How Amazon’s ‘The Lord of the Rings: The Rings of Power’ goes beyond the movie series,

Amazon’s much-awaited Lord of the Rings series recently got an official teaser and a rather unwieldy title, The Lord of the Rings: The Rings of Power. The lavish production is based on JRR Tolkien‘s magnum opus but has the unenviable task of following in the footsteps of Peter Jackson’s iconic trilogy of films in the early 2000s. It became a humongous sensation that surprised even the biggest cynics. It was hugely successful both critically and commercially and changed the cinematic landscape. The third film alone won 11 Oscars, equaling the record for most Academy Awards for a single film set by Ben-Hur and Titanic.

The series looks like Amazon’s attempt to recreate the success of HBO’s Game of Thrones, which might have concluded rather ignobly but before that, it had set new standards for fantasy adaptations and big-budgeted episodes that rivaled full-fledged movies.

The Lord of the Rings: The Rings of Power certainly dwarfs both Jackson’s LotR and GoT when it comes to the money involved. Amazon bought the rights from Tolkien Estate for an incredible $250 million. The series, said to last five seasons, is expected to cost a total of 1 billion dollars, making it, by far, the most expensive TV production of all time.

Here is what we know about it so far from promo images, teaser and other official material:

Creative team

JD Payne and Patrick McKay serve as the showrunners. JA Bayona, known for directing Jurassic World: Fallen Kingdom and The Orphanage, will direct the first two episodes. Gennifer Hutchison (Breaking Bad), Jason Cahill (The Sopranos), Justin Doble (Stranger Things), Helen Shang (Hannibal), among others are also part of the writer’s room.


As you’d expect from a production of this magnitude, the cast is simply huge. Robert Aramayo, Joseph Mawle, Morfydd Clark, Owain Arthur, Nazanin Boniadi, Ismael Cruz Córdova, Ema Horvath, Markella Kavenagh, Tyroe Muhafidin, Sophia Nomvete, Megan Richards, Dylan Smith, Charlie Vickers, Daniel Weyman, Maxim Baldry. In December, a press release announced further additions to the cast which included Peter Mullan, Sir Lenny Henry, Cynthia Addai-Robinson and Benjamin Walker among others. Out of these, we only know for sure that Morfydd Clark is essaying the role of Galadriel, the elf-queen that Cate Blanchett played in the trilogy. It is her voice that we can hear in the teaser. We do not know the roles of other actors.

This is where it gets interesting. While it has Lord of the Rings in its name, The Rings of Power is set before the events of Tolkien’s tome. The author did not just write a story, he actually built an intricately detailed world called the Middle-earth with its own peoples, races, culture, a pantheon of gods, and so on (while taking help from real-world stuff). He also created entire languages (he was also a philologist) from scratch with their own grammar. Thus, there is a lot more to explore in Middle-earth than just Frodo and Bilbo Baggins’ story.

The LOTR films were set at the end of the Third Age of Middle-earth. As the War of the Ring ended, the Third Age came to a close and the Age of Men dawned. Amazon’s LOTR is set in the Second Age. The synopsis and the teaser posit that the story will centre around the forging of Sauron’s Rings, so the Dark Lord will be involved, and not just as a giant eye but in his corporeal form. The series will adapt the full story of Sauron’s rise to his (first) fall in the Last Alliance of Elves and Men in which he was defeated and killed by Isildur. Although he died, his soul survived as it is tied to the One Ring.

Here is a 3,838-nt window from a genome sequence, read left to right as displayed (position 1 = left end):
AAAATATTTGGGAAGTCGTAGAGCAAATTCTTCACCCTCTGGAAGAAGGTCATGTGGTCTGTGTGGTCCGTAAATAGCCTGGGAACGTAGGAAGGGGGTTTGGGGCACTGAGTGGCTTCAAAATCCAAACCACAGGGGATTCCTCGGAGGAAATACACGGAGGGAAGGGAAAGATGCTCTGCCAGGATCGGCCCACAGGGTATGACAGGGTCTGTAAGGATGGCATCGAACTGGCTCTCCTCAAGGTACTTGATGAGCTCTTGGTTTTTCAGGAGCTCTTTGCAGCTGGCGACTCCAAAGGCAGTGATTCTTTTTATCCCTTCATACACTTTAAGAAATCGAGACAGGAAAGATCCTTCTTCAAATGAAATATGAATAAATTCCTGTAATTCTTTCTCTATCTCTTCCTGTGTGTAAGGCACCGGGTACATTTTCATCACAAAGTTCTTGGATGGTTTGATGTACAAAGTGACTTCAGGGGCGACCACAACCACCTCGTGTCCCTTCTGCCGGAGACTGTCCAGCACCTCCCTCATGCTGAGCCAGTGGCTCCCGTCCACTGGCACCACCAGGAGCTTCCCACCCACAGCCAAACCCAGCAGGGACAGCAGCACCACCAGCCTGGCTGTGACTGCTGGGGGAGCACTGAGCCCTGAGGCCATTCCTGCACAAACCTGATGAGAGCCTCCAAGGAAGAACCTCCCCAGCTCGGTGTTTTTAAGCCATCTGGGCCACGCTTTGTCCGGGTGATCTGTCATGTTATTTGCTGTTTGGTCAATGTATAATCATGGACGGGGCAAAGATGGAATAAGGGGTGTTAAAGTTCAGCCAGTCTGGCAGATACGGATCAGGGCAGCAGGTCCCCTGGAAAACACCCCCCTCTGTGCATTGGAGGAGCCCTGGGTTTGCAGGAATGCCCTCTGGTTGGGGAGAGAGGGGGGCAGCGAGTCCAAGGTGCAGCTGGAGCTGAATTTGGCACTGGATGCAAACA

Sauron forged a total of twenty rings, by which he meant to seduce the rulers of all races of Middle-earth to evil and control all the peoples through the One Ring, the ring that controlled every other ring of power. Three rings went to Elves, seven to Dwarves, and nine to Men. The nine Men turned into wraiths that were later called the Nazgul that we saw terrorising the Fellowship in the film trilogy.

The full synopsis of the series reads, “The Lord of the Rings: The Rings of Power brings to screens for the very first time the heroic legends of the fabled Second Age of Middle-earth’s history. This epic drama is set thousands of years before the events of J.R.R. Tolkien’s The Hobbit and The Lord of the Rings, and will take viewers back to an era in which great powers were forged, kingdoms rose to glory and fell to ruin, unlikely heroes were tested, hope hung by the finest of threads, and one of the greatest villains that ever flowed from Tolkien’s pen threatened to cover all the world in darkness. Beginning in a time of relative peace, the series follows an ensemble cast of characters, both familiar and new, as they confront the long-feared reemergence of evil to Middle-earth. From the darkest depths of the Misty Mountains, to the majestic forests of the elf-capital of Lindon, to the breathtaking island kingdom of Númenor, to the farthest reaches of the map, these kingdoms and characters will carve out legacies that live on long after they are gone.”

Expect different aesthetics and feel

The series would want to dissociate itself from Jackson’s films by having a distinct aesthetic and look and feel. This is necessary, otherwise the series would feel like an extension of the films. We do not really know how the series would look as there is no trailer yet, but judging by the insane budget the makers have at their disposal, only limit is their imagination.

Release: The Lord of the Rings: The Rings of Power will premiere with its eight-episode season 1 on September 2, 2022.

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